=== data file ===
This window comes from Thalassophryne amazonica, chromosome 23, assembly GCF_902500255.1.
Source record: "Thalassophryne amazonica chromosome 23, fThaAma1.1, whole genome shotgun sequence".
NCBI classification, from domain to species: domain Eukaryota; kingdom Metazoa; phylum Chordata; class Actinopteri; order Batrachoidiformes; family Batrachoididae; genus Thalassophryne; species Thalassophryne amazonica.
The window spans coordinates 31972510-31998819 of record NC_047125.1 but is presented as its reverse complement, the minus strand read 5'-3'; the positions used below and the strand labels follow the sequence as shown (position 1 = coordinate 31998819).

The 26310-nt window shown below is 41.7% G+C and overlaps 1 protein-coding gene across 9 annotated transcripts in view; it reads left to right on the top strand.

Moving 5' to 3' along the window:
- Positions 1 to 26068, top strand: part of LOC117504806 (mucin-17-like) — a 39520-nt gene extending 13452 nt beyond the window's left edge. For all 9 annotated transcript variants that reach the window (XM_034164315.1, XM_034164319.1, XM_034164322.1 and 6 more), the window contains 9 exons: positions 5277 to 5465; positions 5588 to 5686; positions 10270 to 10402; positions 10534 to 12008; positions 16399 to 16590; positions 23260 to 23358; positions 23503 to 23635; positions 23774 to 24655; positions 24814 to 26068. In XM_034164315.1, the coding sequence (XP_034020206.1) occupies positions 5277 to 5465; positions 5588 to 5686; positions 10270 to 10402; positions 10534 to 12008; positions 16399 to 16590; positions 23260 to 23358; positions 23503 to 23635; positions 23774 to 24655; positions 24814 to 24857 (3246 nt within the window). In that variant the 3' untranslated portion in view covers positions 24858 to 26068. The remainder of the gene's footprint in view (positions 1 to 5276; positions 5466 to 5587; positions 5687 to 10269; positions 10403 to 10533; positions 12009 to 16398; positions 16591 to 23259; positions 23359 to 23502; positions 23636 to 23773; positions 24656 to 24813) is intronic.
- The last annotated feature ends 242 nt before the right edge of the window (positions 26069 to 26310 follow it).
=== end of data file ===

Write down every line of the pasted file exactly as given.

This window comes from Thalassophryne amazonica, chromosome 23, assembly GCF_902500255.1.
Source record: "Thalassophryne amazonica chromosome 23, fThaAma1.1, whole genome shotgun sequence".
NCBI classification, from domain to species: domain Eukaryota; kingdom Metazoa; phylum Chordata; class Actinopteri; order Batrachoidiformes; family Batrachoididae; genus Thalassophryne; species Thalassophryne amazonica.
The window spans coordinates 31972510-31998819 of record NC_047125.1 but is presented as its reverse complement, the minus strand read 5'-3'; the positions used below and the strand labels follow the sequence as shown (position 1 = coordinate 31998819).

The 26310-nt window shown below is 41.7% G+C and overlaps 1 protein-coding gene across 9 annotated transcripts in view; it reads left to right on the top strand.

Moving 5' to 3' along the window:
- Positions 1 to 26068, top strand: part of LOC117504806 (mucin-17-like) — a 39520-nt gene extending 13452 nt beyond the window's left edge. For all 9 annotated transcript variants that reach the window (XM_034164315.1, XM_034164319.1, XM_034164322.1 and 6 more), the window contains 9 exons: positions 5277 to 5465; positions 5588 to 5686; positions 10270 to 10402; positions 10534 to 12008; positions 16399 to 16590; positions 23260 to 23358; positions 23503 to 23635; positions 23774 to 24655; positions 24814 to 26068. In XM_034164315.1, the coding sequence (XP_034020206.1) occupies positions 5277 to 5465; positions 5588 to 5686; positions 10270 to 10402; positions 10534 to 12008; positions 16399 to 16590; positions 23260 to 23358; positions 23503 to 23635; positions 23774 to 24655; positions 24814 to 24857 (3246 nt within the window). In that variant the 3' untranslated portion in view covers positions 24858 to 26068. The remainder of the gene's footprint in view (positions 1 to 5276; positions 5466 to 5587; positions 5687 to 10269; positions 10403 to 10533; positions 12009 to 16398; positions 16591 to 23259; positions 23359 to 23502; positions 23636 to 23773; positions 24656 to 24813) is intronic.
- The last annotated feature ends 242 nt before the right edge of the window (positions 26069 to 26310 follow it).